Q: “My student Henry, age nine, has a pretty extensive IEP. More time for tests, shorter versions of quizzes, movement breaks three times a day. These accommodations are beneficial, but they are tough to implement every day. I sometimes forget an accommodation. Do you have any suggestions?”
As a classroom teacher, you manage a lot students and work hard to meet each child’s needs. This can be challenging. Here are some specific suggestions to help you work more efficiently with Henry.
Implementing Extended Time for Tests
It is beneficial to have another staff member in the classroom to help implement accommodations, but that is not always possible. However, it is likely that there are others in your school who can help you meet this student’s needs.
- Ask a special education teacher if Henry can go to the resource room for extended time on tests.
- Ask a classroom teacher from a different grade if Henry can complete tests in his or her classroom.
Make sure to discuss this with Henry in advance.
Students qualify for extended time because they have a slower processing speed. Reducing the number of questions on a quiz or test is another way to help a student with slow processing speed demonstrate his knowledge and competence.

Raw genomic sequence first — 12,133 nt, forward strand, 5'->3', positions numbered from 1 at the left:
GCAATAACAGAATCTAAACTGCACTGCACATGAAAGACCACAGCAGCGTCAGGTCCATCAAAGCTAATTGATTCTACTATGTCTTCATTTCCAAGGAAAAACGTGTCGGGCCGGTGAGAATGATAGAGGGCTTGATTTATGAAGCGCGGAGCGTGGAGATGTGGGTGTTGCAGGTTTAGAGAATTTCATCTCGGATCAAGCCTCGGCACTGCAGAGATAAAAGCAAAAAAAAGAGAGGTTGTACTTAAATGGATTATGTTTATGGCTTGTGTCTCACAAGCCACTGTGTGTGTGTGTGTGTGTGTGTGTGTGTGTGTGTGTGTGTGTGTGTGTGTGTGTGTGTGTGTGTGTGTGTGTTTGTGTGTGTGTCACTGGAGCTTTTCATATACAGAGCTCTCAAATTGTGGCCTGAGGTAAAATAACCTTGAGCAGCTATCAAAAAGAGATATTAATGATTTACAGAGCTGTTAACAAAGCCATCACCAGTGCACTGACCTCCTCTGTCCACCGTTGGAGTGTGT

- One tip is to have your student do either the odd or even questions.
- For a reading comprehension quiz that covers concepts in multiple ways, you may choose a few specific questions to cross off.
When possible, giving him a shorter quiz will help reduce his anxiety. You may need to start thinking about this during your lesson planning to determine the best way to provide this accommodation.
Working In Movement Breaks
Children with ADHD need to move, but this need can vary based on what they are being expected to do and their ability to absorb the information. Spend time asking Henry for his input, concerns, and suggestions, and you’ll reduce the time you need to spend managing him.
Timing of breaks
- Think about some times of day when Henry might need these breaks the most.
- Talk to Henry privately regarding his thoughts on break times. At his age, he is probably more aware of his needs and challenges, but he might not yet have the skills to articulate and advocate for himself.
- Set expectations about what you need him to do to minimize disrupting others during his breaks.
Options for breaks Here are some suggestions for movement breaks. Ask Henry to come up with some ideas as well.
- Jumping jacks or wall push-ups can easily be done in the hallway.
- While at his desk, he can do hand presses (press both hands together in prayer position), or squeeze his fists for five sets of 10 repetitions.
- For greater movement, allow Henry to take a few laps in a set area around the school. Create a Walking Pass (hang a small card from a lanyard). Establish guidelines regarding when, how long, and how often he can use the pass. Have a nonverbal cue so Henry can communicate that he needs to take a movement break. His pass communicates to other staff that Henry has permission to be walking around. Let your building staff know that the plan exists.